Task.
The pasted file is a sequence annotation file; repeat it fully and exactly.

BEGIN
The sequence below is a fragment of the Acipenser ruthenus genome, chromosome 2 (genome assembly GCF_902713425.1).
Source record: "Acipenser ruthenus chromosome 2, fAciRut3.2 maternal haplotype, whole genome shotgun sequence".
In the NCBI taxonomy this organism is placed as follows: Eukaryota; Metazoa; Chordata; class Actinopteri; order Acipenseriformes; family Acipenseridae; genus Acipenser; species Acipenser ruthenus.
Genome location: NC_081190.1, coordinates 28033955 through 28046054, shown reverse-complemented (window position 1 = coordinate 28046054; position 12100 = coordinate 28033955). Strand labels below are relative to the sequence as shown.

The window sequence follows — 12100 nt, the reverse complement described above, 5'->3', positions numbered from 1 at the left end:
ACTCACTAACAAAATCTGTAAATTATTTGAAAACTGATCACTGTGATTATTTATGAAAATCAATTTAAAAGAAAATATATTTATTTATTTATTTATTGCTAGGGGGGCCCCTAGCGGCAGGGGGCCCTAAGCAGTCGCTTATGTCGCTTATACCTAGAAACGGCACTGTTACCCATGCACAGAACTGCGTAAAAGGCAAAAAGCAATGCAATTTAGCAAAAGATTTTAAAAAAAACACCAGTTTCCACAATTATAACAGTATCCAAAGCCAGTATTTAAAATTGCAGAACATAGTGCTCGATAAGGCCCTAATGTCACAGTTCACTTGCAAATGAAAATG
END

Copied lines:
The sequence below is a fragment of the Acipenser ruthenus genome, chromosome 2 (genome assembly GCF_902713425.1).
Source record: "Acipenser ruthenus chromosome 2, fAciRut3.2 maternal haplotype, whole genome shotgun sequence".
In the NCBI taxonomy this organism is placed as follows: Eukaryota; Metazoa; Chordata; class Actinopteri; order Acipenseriformes; family Acipenseridae; genus Acipenser; species Acipenser ruthenus.
Genome location: NC_081190.1, coordinates 28033955 through 28046054, shown reverse-complemented (window position 1 = coordinate 28046054; position 12100 = coordinate 28033955). Strand labels below are relative to the sequence as shown.

The window sequence follows — 12100 nt, the reverse complement described above, 5'->3', positions numbered from 1 at the left end:
ACTCACTAACAAAATCTGTAAATTATTTGAAAACTGATCACTGTGATTATTTATGAAAATCAATTTAAAAGAAAATATATTTATTTATTTATTTATTGCTAGGGGGGCCCCTAGCGGCAGGGGGCCCTAAGCAGTCGCTTATGTCGCTTATACCTAGAAACGGCACTGTTACCCATGCACAGAACTGCGTAAAAGGCAAAAAGCAATGCAATTTAGCAAAAGATTTTAAAAAAAACACCAGTTTCCACAATTATAACAGTATCCAAAGCCAGTATTTAAAATTGCAGAACATAGTGCTCGATAAGGCCCTAATGTCACAGTTCACTTGCAAATGAAAATG